(Once Upon A Time)
For one very long second, I wanted to believe this was someone else’s life—anyone who wasn’t named Beau LeFrancois. Anyone who wasn’t me.
Pause . . . Rewind . . . Play . . .
It’d been a long day at school, which was basically every day and any day. When I walked through the front door, my house was still the tiny, cramped, gloomy box it always was—no magical genie had transformed it into a palace while I was in class. Papa was sprawled out on the sofa like he always was, with one leg, plaster-casted from ankle to hip, resting on the sofa and the other leg slung over the side, foot planted firmly on the ground. Pillows propped behind his back and underneath his broken arm positioned him in a half-sitting, twisted pose that looked uncomfortable, but at least allowed him to watch TV.
“Beau, buddy,” he said. “Didn’t know if I was going to make it ’til you got home. Help me to the bathroom, would ya?”
“Papa, you can’t hold it in all day, it’s not healthy. That’s what the bottle’s for.”
“Healthy shmealthy. I’m not peein’ in that thing like some kinda animal.”
“Animals don’t pee in bottles.” I shoved aside a pillow and sat my butt down on the couch, taking his healthy arm and pulling it across my shoulders. He still had a strong grip, and his fingers dug into me as he swung that massive cast off the couch where it landed with a hard thud on the floor.
“Garbage dump!” His lips went purple with pain, and the substitute curse words he used—required by my mom—did nothing to mask his frustration and anger at the pathetic situation. “Holy fried apple chicken!” The pain crept up his leg until it enveloped his entire face in a red cloud. “Give me a minute.” He took a few jagged, stuttering breaths before regaining his usual composure.
“Did Angie call today?” I asked, hoping mention of my older sister would steer his mind away from the misery of shattered bones.
After a few seconds, his breathing returned to normal. “You betcha,” he said, and he was Papa again. We heaved in unison to pull him up into a standing positon—a move we were pretty good at after so much practice. “She doin’ good but she started in again with that crazy talk about postponin’ the wedding. I tole her not a chance. Tole her I’m gonna dance with the bride.”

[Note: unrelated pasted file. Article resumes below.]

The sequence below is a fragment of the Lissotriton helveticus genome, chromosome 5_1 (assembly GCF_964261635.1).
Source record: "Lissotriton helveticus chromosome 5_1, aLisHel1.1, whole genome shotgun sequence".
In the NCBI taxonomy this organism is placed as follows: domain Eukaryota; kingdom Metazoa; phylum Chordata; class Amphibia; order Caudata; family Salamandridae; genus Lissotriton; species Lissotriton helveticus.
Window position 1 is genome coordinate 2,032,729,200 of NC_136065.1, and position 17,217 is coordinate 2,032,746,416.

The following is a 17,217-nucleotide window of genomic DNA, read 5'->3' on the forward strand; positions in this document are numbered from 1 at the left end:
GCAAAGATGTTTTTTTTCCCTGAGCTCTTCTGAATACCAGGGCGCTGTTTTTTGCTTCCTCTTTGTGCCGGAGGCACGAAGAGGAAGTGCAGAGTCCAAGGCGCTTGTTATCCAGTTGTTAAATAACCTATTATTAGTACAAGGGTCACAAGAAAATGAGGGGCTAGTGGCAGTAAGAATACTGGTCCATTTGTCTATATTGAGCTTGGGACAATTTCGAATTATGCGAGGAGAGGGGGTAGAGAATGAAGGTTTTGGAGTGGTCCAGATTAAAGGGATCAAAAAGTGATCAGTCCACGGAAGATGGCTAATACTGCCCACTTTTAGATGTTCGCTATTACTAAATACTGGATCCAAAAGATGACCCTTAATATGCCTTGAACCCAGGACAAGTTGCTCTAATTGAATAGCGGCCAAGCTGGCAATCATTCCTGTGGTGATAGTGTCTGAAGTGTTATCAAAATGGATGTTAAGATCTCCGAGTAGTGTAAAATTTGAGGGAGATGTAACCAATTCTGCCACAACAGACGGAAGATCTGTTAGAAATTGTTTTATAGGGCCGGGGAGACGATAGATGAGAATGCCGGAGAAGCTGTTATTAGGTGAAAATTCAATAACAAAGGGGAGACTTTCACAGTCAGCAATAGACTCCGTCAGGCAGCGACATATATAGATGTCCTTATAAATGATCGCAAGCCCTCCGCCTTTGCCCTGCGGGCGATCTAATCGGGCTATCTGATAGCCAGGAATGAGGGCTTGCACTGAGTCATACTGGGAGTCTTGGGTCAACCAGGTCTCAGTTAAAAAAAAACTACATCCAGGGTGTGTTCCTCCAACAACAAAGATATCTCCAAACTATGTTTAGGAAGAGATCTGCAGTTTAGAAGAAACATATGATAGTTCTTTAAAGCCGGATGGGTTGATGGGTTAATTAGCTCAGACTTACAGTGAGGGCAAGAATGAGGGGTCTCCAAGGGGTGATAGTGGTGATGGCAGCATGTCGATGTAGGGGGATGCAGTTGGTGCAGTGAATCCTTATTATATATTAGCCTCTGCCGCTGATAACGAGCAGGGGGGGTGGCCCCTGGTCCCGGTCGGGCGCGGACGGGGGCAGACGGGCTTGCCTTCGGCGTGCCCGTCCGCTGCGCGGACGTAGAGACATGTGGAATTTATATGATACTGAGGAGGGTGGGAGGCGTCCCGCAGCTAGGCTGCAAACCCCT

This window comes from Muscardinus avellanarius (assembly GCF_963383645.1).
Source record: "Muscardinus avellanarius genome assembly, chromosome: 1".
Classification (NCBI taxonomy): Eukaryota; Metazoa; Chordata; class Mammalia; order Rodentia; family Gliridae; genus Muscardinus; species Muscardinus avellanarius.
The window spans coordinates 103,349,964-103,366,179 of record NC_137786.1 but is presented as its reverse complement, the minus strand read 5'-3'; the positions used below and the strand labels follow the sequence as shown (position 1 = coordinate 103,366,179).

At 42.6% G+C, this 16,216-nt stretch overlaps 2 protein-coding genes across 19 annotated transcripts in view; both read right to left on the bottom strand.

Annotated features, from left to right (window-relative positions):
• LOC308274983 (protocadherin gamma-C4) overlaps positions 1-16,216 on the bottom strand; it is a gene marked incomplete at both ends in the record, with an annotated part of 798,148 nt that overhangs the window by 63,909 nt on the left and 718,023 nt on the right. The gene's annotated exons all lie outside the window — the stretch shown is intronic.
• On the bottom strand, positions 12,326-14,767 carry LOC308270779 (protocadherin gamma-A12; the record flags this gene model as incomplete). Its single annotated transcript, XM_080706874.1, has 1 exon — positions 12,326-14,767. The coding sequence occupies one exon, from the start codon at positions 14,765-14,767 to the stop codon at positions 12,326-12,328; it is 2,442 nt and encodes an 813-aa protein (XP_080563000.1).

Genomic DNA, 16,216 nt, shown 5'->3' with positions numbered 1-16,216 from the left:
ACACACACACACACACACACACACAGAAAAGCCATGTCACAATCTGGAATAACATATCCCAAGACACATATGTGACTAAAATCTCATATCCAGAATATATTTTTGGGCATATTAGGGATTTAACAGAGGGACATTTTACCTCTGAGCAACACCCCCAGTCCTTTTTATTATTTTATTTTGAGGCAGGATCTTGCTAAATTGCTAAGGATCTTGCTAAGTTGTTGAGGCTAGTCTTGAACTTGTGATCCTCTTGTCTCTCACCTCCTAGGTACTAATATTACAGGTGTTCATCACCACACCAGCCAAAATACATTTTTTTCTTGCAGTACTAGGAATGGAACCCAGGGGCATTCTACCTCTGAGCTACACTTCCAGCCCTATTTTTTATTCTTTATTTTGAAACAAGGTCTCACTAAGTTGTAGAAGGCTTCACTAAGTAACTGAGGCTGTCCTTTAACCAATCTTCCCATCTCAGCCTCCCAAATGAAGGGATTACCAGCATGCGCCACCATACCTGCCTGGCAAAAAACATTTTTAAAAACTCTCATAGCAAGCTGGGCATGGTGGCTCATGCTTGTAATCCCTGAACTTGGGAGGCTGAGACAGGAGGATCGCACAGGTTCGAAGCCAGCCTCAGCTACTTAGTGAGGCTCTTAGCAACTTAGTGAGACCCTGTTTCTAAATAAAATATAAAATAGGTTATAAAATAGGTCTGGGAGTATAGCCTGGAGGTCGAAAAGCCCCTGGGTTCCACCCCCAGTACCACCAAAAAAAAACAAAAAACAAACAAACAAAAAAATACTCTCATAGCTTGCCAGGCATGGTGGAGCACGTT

We thumped our way toward the tiny bathroom off the hallway that led to the kitchen—me, the human crutch.
“In five weeks? I don’t think so, Papa. Maybe a spin around the dance floor in your wheelchair if you’re lucky.”
Which of course made me think again about the school dance this past weekend when Masie draped herself all over Ethan the Goose. And why should I care about that? But why didn’t matter since I did, and I was thinking about it the moment the door burst open and the twins came in, fighting as usual over one of their mindlessly ridiculous and invented catastrophes.
“Poppy, Claude threw my math book in the bushes.”
“Did not,” Claude said. “Del spit water all over the back of my shirt.” He peeled off his backpack, turning to display the wet evidence of Del’s crime.
But even before I had a chance to yell at them, or Papa had a chance to empty his bladder, my mom walked through the door as white as a ghost in a snowstorm—not that I’ve ever seen a snowstorm or a ghost. I steered Papa to line him up with the toilet and then gave him a nudge into the bathroom while I waited outside. There was no way he could fall in there with the bathroom being so small and a wall on either side just a few feet away from the throne.
“Charles?” she called out in a voice so shaky I wondered if I was going to have to keep her from falling over too. “Something terrible has happened.”
But Papa couldn’t hear her over the urgent stream that wouldn’t—couldn’t—stop, and his pleasurable moans of release.
“What is it?” I asked, ignoring the twins who by then were bashing each other with pillows from the sofa. “Are you okay?”
Freeze . . . Rewind . . . Stop . . .
Could this be someone else’s life? Please?